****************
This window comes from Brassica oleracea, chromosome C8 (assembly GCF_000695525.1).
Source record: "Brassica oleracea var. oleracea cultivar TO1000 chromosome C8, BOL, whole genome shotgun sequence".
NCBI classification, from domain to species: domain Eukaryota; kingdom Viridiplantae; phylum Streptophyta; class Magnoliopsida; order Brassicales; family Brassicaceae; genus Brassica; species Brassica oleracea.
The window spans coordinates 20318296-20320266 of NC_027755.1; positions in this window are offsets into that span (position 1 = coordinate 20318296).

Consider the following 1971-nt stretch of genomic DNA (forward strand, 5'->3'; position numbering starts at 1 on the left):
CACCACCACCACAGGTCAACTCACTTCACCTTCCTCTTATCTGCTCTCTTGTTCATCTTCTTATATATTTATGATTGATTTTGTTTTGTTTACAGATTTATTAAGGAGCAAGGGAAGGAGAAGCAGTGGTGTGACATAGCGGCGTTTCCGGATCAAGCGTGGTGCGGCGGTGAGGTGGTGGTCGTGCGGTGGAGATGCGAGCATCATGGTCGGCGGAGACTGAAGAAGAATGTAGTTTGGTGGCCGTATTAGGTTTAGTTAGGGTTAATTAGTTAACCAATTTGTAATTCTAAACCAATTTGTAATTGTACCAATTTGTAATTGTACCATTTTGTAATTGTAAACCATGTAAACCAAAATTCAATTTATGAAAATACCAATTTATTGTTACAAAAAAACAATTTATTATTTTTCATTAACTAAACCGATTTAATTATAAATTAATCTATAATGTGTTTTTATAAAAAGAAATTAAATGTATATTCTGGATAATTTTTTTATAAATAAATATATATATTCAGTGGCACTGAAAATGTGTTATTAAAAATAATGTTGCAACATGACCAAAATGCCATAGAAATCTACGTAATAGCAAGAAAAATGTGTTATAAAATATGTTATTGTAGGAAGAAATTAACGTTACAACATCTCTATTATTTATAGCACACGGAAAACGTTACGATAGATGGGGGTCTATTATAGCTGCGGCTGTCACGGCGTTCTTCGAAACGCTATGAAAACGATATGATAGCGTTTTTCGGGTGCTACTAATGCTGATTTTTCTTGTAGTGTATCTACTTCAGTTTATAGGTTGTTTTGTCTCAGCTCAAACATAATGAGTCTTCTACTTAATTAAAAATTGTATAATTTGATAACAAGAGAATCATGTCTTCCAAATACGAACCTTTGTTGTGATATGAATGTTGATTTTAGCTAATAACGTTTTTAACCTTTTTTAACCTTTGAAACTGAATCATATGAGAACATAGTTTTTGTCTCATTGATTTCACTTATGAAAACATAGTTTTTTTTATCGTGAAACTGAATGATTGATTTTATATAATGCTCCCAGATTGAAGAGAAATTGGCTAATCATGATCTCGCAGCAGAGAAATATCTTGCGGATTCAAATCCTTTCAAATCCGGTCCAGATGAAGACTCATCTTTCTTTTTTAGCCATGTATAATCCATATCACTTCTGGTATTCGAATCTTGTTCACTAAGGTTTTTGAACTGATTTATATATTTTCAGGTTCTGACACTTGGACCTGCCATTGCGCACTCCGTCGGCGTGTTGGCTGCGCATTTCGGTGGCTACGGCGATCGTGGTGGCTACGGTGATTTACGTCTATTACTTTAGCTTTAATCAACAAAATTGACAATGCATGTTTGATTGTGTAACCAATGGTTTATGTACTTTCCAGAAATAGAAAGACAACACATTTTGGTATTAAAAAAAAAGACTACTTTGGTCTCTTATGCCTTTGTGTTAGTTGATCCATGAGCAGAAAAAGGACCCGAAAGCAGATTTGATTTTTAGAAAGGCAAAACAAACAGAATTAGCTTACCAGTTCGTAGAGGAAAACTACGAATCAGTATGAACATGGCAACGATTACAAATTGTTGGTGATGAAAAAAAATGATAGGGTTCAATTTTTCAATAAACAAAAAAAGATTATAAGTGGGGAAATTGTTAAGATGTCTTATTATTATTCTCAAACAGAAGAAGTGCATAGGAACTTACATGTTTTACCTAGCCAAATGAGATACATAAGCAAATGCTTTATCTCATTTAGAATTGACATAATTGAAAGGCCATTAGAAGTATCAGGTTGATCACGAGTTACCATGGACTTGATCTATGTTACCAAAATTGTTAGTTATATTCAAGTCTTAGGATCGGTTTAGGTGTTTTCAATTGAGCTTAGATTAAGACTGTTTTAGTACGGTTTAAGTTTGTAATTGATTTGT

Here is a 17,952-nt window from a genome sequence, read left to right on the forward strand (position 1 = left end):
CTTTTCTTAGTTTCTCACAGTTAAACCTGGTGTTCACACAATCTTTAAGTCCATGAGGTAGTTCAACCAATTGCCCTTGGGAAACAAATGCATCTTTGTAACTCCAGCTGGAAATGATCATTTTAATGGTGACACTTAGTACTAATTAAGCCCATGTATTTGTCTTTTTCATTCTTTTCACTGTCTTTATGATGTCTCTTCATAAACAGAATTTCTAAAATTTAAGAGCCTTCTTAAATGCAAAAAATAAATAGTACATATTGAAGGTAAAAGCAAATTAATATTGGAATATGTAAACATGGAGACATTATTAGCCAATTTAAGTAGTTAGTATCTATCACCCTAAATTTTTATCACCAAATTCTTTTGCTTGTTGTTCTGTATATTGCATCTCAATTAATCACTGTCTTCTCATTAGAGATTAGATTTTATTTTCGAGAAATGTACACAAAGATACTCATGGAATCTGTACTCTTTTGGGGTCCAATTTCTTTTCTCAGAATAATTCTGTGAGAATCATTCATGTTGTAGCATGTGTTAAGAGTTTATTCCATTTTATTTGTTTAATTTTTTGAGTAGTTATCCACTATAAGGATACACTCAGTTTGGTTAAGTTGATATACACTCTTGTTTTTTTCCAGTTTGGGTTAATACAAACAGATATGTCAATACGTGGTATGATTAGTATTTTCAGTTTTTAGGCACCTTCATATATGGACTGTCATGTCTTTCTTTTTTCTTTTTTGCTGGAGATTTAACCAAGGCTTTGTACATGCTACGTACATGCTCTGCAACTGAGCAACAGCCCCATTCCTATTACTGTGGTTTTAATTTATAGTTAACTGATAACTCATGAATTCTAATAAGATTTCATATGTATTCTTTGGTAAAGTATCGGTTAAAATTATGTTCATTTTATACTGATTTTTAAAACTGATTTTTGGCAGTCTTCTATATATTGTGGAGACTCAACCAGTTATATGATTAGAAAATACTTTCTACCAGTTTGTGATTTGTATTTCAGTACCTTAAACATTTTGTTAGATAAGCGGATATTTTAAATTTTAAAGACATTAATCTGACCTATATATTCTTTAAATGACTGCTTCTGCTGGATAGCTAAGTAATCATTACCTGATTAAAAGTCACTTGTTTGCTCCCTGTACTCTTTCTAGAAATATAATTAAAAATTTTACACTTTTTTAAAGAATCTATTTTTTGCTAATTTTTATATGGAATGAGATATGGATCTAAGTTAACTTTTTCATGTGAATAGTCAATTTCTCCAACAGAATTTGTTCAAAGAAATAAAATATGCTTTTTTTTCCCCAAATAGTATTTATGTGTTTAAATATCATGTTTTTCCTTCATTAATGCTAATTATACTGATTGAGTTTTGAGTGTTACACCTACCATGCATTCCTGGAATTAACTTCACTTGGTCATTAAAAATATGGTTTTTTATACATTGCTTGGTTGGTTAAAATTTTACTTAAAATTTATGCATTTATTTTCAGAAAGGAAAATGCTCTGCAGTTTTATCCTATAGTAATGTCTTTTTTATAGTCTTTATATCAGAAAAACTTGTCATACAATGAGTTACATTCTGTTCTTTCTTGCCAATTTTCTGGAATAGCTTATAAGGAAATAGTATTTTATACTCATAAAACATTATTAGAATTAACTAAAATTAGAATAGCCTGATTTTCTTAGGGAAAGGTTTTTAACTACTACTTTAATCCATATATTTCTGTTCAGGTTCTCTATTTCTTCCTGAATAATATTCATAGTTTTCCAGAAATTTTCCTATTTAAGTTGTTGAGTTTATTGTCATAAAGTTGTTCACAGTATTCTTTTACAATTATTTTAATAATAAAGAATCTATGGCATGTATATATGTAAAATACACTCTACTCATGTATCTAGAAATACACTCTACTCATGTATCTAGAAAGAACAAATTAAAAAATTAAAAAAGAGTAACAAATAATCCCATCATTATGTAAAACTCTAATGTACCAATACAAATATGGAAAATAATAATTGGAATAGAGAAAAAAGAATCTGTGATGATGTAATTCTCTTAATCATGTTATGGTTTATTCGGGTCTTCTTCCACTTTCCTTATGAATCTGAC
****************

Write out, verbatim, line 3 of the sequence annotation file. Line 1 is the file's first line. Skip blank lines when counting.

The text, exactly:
NCBI classification, from domain to species: domain Eukaryota; kingdom Viridiplantae; phylum Streptophyta; class Magnoliopsida; order Brassicales; family Brassicaceae; genus Brassica; species Brassica oleracea.